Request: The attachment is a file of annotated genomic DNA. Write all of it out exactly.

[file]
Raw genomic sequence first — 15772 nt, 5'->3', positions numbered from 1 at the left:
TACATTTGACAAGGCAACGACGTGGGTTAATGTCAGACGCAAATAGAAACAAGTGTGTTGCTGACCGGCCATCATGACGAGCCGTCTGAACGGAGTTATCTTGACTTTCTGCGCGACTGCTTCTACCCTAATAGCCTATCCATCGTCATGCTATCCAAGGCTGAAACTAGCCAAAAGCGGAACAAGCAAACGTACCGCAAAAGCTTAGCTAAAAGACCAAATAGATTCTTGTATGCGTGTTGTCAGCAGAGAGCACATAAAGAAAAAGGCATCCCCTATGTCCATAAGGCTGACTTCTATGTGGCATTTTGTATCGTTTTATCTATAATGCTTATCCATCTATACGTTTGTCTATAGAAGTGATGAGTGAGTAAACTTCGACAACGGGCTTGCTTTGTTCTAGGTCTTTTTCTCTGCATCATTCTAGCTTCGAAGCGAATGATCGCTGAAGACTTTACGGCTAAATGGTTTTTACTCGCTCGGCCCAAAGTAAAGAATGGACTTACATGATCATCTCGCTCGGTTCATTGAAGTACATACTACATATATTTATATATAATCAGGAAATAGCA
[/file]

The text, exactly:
Raw genomic sequence first — 15772 nt, 5'->3', positions numbered from 1 at the left:
TACATTTGACAAGGCAACGACGTGGGTTAATGTCAGACGCAAATAGAAACAAGTGTGTTGCTGACCGGCCATCATGACGAGCCGTCTGAACGGAGTTATCTTGACTTTCTGCGCGACTGCTTCTACCCTAATAGCCTATCCATCGTCATGCTATCCAAGGCTGAAACTAGCCAAAAGCGGAACAAGCAAACGTACCGCAAAAGCTTAGCTAAAAGACCAAATAGATTCTTGTATGCGTGTTGTCAGCAGAGAGCACATAAAGAAAAAGGCATCCCCTATGTCCATAAGGCTGACTTCTATGTGGCATTTTGTATCGTTTTATCTATAATGCTTATCCATCTATACGTTTGTCTATAGAAGTGATGAGTGAGTAAACTTCGACAACGGGCTTGCTTTGTTCTAGGTCTTTTTCTCTGCATCATTCTAGCTTCGAAGCGAATGATCGCTGAAGACTTTACGGCTAAATGGTTTTTACTCGCTCGGCCCAAAGTAAAGAATGGACTTACATGATCATCTCGCTCGGTTCATTGAAGTACATACTACATATATTTATATATAATCAGGAAATAGCA